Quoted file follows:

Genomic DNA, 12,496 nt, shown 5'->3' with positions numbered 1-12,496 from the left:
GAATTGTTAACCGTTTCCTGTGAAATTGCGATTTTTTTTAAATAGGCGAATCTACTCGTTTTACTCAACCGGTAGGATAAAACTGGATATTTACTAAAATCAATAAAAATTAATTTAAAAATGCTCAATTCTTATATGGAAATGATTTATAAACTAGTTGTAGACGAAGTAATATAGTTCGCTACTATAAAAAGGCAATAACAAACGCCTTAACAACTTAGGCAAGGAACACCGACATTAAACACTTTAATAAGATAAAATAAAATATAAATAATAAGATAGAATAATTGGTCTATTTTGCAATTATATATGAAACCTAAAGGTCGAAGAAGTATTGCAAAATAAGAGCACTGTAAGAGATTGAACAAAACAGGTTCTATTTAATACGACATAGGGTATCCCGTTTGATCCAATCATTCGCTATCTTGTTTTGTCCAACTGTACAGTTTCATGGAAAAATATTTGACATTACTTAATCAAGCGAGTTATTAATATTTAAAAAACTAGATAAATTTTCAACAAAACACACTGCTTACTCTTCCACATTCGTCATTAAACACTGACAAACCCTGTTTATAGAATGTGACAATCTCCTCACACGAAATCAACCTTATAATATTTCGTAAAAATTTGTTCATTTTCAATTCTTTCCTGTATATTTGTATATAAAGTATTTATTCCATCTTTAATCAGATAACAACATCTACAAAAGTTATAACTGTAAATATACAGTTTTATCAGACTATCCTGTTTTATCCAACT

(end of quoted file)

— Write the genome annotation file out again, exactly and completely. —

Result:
Genomic DNA, 12,496 nt, shown 5'->3' with positions numbered 1-12,496 from the left:
GAATTGTTAACCGTTTCCTGTGAAATTGCGATTTTTTTTAAATAGGCGAATCTACTCGTTTTACTCAACCGGTAGGATAAAACTGGATATTTACTAAAATCAATAAAAATTAATTTAAAAATGCTCAATTCTTATATGGAAATGATTTATAAACTAGTTGTAGACGAAGTAATATAGTTCGCTACTATAAAAAGGCAATAACAAACGCCTTAACAACTTAGGCAAGGAACACCGACATTAAACACTTTAATAAGATAAAATAAAATATAAATAATAAGATAGAATAATTGGTCTATTTTGCAATTATATATGAAACCTAAAGGTCGAAGAAGTATTGCAAAATAAGAGCACTGTAAGAGATTGAACAAAACAGGTTCTATTTAATACGACATAGGGTATCCCGTTTGATCCAATCATTCGCTATCTTGTTTTGTCCAACTGTACAGTTTCATGGAAAAATATTTGACATTACTTAATCAAGCGAGTTATTAATATTTAAAAAACTAGATAAATTTTCAACAAAACACACTGCTTACTCTTCCACATTCGTCATTAAACACTGACAAACCCTGTTTATAGAATGTGACAATCTCCTCACACGAAATCAACCTTATAATATTTCGTAAAAATTTGTTCATTTTCAATTCTTTCCTGTATATTTGTATATAAAGTATTTATTCCATCTTTAATCAGATAACAACATCTACAAAAGTTATAACTGTAAATATACAGTTTTATCAGACTATCCTGTTTTATCCAACT